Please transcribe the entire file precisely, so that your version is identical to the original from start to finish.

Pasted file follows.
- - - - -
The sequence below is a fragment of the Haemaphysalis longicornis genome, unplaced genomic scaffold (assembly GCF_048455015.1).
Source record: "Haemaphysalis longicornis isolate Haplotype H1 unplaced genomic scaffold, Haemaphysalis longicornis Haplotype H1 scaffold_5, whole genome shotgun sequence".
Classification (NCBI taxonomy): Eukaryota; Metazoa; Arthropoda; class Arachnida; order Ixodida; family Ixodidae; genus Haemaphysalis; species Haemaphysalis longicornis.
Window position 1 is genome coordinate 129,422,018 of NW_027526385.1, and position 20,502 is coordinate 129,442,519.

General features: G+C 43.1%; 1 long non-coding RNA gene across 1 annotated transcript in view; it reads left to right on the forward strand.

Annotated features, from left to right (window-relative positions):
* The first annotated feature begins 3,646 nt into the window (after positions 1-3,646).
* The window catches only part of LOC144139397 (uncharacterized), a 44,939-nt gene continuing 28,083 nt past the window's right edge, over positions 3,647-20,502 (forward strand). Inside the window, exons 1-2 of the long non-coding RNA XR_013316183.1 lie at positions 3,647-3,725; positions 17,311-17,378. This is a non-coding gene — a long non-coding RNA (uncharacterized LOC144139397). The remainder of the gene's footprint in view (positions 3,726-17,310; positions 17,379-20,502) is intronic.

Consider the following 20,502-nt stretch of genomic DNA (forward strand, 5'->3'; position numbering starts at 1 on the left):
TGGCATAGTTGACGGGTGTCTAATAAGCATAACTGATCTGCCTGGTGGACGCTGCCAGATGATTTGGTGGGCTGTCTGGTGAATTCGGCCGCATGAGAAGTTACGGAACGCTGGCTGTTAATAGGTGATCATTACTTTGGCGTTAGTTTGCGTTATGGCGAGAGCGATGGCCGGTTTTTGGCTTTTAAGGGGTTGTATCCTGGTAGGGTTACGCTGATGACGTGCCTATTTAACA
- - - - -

The sequence below is a fragment of the Haemaphysalis longicornis genome, unplaced genomic scaffold (assembly GCF_048455015.1).
Source record: "Haemaphysalis longicornis isolate Haplotype H1 unplaced genomic scaffold, Haemaphysalis longicornis Haplotype H1 scaffold_5, whole genome shotgun sequence".
Classification (NCBI taxonomy): Eukaryota; Metazoa; Arthropoda; class Arachnida; order Ixodida; family Ixodidae; genus Haemaphysalis; species Haemaphysalis longicornis.
Window position 1 is genome coordinate 129,422,018 of NW_027526385.1, and position 20,502 is coordinate 129,442,519.

General features: G+C 43.1%; 1 long non-coding RNA gene across 1 annotated transcript in view; it reads left to right on the forward strand.

Annotated features, from left to right (window-relative positions):
* The first annotated feature begins 3,646 nt into the window (after positions 1-3,646).
* The window catches only part of LOC144139397 (uncharacterized), a 44,939-nt gene continuing 28,083 nt past the window's right edge, over positions 3,647-20,502 (forward strand). Inside the window, exons 1-2 of the long non-coding RNA XR_013316183.1 lie at positions 3,647-3,725; positions 17,311-17,378. This is a non-coding gene — a long non-coding RNA (uncharacterized LOC144139397). The remainder of the gene's footprint in view (positions 3,726-17,310; positions 17,379-20,502) is intronic.

Consider the following 20,502-nt stretch of genomic DNA (forward strand, 5'->3'; position numbering starts at 1 on the left):
TGGCATAGTTGACGGGTGTCTAATAAGCATAACTGATCTGCCTGGTGGACGCTGCCAGATGATTTGGTGGGCTGTCTGGTGAATTCGGCCGCATGAGAAGTTACGGAACGCTGGCTGTTAATAGGTGATCATTACTTTGGCGTTAGTTTGCGTTATGGCGAGAGCGATGGCCGGTTTTTGGCTTTTAAGGGGTTGTATCCTGGTAGGGTTACGCTGATGACGTGCCTATTTAACA